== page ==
Ex parte Edgetech I.G., Inc., No. 1121291 (Ala. July 25, 2014).

In this case, the plaintiff, Tiffin Motorhomes, sued a parts manufacturer, Edgetech I.G., Inc., located in Ohio, concerning an allegedly defective window component used in a window product that Tiffin installed in its motorhomes. Tiffin filed suit against Edgetech and other parties, alleging that the windows were defectively manufactured. Edgetech moved to dismissthe case based on lack of personal jurisdiction. Particularly, Edgetech argued that it sold its products to a party in Michigan, and that the only steps taken to move its products to be used in Alabama were taken after the products had left Edgetech’s control. Further, Edgetech proved that it had no other type of commercial relationship to Alabama (i.e., no office in Alabama, no business license in Alabama, no registered agent in Alabama, etc.). The trial court denied Edgetech’s motion, finding that Alabama had general jurisdiction over Edgetech.

On an application for a writ of mandamus, the Alabama Supreme Court reversed the trial court. In so doing, the Supreme Court found that Alabama lacked both general jurisdiction and specific jurisdiction over Edgetech.  First, turning to general jurisdiction, the Court reiterated the standard that a person or entity must have “continuous and systematic contacts” in a state to warrant general jurisdiction over that person or entity. Here, the Court noted in detail that Edgetech proved a complete absence of any contacts between Edgetech and the state of Alabama, save that in a few isolated circumstances products manufactured by Edgetech were used by other parties in products that eventually were sold in Alabama. The Court found that these contacts were insufficient to constitute “continuous and systematic contacts,” such that general jurisdiction was not present.

Moreover, the Court found that specific jurisdiction was likewise absent.  A state has specific jurisdiction over any person or entity that purposefully avails itself of that state, but only as to whatever activity occurs in or is directed toward that state. The Court found that such specific jurisdiction can only be founded on some showing that the person or entity in question either intentionally took some action in or directed to the state of Alabama, or else took some action with the knowledge that it would have some interaction with the state of Alabama. Here, though, Edgetech had no reason to know that its products would be used specifically in Alabama and did not intentionally sell its products in Alabama (selling instead to a merchant in Michigan who thereafter dispersed the products to other places, including Alabama). That being the case, the Court found that specific jurisdiction was lacking. In light of the absence of specific or general personal jurisdiction, the Court reversed the trial court and dismissed the suit against Edgetech.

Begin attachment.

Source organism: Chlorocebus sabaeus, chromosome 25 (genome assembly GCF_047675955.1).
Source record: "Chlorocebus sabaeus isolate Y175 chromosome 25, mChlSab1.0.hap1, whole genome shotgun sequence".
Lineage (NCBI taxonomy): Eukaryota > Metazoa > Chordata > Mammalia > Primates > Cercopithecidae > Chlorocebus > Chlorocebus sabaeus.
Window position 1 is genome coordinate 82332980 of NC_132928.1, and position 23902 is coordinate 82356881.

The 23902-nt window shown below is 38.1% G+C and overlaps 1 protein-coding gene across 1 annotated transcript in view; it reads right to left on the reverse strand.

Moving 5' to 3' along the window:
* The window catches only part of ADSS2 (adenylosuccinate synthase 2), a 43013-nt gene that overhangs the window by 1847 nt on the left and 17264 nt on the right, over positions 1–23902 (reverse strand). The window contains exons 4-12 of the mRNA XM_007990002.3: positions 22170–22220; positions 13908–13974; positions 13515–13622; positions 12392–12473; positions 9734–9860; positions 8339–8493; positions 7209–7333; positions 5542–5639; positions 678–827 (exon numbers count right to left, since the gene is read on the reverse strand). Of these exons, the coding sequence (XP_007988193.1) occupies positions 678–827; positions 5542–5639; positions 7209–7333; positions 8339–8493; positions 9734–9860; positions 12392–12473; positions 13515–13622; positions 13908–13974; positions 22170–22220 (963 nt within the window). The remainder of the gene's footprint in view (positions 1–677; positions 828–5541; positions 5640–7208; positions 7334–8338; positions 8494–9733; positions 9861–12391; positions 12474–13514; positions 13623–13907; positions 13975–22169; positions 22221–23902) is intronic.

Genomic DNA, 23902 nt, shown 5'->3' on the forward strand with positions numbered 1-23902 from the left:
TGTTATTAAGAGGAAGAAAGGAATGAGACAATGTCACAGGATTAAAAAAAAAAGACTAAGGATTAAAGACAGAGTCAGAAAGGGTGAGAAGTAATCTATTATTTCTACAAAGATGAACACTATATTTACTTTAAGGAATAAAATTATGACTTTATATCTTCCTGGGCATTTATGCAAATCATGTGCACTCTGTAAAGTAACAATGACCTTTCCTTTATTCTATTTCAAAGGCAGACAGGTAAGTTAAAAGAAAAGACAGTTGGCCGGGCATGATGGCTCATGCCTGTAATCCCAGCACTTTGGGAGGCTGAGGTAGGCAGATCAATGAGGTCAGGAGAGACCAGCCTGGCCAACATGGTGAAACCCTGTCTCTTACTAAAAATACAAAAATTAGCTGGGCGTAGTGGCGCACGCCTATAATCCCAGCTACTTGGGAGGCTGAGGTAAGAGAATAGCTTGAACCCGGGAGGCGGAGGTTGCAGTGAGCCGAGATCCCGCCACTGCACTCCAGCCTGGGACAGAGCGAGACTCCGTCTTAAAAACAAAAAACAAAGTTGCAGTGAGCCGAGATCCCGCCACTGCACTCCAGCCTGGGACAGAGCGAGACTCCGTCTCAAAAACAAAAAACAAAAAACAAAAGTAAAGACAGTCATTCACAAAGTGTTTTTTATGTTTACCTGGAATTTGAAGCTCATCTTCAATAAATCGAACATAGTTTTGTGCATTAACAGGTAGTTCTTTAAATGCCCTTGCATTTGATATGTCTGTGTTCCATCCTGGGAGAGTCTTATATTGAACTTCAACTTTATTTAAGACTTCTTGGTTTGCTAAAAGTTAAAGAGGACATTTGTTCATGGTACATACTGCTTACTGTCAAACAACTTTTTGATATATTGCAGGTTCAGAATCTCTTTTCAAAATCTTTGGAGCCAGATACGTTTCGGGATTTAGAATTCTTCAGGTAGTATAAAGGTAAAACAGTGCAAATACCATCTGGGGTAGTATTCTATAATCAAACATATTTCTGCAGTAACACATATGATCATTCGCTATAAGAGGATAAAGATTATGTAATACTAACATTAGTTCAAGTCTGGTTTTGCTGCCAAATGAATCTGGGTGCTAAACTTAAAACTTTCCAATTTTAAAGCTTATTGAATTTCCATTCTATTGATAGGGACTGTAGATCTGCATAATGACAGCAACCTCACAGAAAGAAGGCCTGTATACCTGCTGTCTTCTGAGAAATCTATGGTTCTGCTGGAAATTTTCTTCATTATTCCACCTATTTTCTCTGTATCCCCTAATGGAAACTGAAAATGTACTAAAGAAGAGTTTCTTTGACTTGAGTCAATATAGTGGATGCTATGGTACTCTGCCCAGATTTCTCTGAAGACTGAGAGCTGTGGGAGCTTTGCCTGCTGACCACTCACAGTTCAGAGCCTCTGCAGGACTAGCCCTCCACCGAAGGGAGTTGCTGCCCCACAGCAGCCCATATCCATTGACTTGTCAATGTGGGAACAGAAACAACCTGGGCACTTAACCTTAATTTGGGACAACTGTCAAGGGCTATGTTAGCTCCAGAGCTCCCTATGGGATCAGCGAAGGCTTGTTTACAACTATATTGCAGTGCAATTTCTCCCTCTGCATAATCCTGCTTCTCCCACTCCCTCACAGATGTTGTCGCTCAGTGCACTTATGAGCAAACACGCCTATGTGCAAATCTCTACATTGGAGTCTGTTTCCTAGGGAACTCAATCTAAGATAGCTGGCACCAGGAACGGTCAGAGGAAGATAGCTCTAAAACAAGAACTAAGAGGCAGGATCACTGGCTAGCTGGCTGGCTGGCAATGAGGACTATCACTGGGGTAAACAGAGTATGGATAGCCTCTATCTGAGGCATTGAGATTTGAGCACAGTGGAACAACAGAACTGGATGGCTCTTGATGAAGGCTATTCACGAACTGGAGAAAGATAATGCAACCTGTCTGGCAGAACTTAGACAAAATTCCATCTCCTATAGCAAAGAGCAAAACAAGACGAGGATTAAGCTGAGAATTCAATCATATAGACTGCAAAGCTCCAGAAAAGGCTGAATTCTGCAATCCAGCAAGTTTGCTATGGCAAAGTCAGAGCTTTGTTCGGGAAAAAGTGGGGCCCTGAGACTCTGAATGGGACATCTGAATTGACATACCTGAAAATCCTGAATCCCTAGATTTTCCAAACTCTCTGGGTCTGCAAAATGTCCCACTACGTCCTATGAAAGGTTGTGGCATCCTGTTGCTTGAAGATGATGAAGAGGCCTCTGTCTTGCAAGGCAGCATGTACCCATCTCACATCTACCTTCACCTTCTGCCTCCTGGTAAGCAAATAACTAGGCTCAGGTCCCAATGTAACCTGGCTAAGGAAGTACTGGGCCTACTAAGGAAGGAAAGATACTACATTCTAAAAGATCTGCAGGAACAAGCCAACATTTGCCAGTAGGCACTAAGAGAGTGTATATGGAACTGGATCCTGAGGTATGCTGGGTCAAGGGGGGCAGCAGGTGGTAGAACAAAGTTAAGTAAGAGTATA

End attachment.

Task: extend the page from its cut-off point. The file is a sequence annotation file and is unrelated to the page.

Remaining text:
Orton v. Matthews, 14-10043, 2014 WL 3562741(11th Cir. 2014).

In this case the plaintiff was a borrower whose home had been foreclosed on by Bank of America (acting as a loan servicer) under Alabama law. The plaintiff filed suit to quiet title, claiming that Bank of America had no valid interest in the property. Specifically, the plaintiff attacked Bank of America on the ground that the bank failed to produce the promissory note, that the mortgage was not enforceable by the bank as it was assigned on a date after the assignment of the note, and further the assignment had been “robo-signed” by a notary who had since been convicted of a variety of criminal offenses.

The Alabama Court of Civil Appeals has previously dealt with similar claims. Particularly, that Court had previously found that the assignee of a note need not have been assigned the mortgage at the same time (or even receive assignment of the mortgage at all) in order to enforce the mortgage. Applying that law, the Eleventh Circuit found that the plaintiff failed to state a cause of action to quiet title, as the allegations did not implicate any legal problem for Bank of America’s exercise of its rights under the mortgage under Alabama law.

Though not addressing the robo-signing allegation directly, the Eleventh Circuit implicitly discredited that argument by finding that Bank of America properly received assignment of the note and could foreclose pursuant to the mortgage securing such note.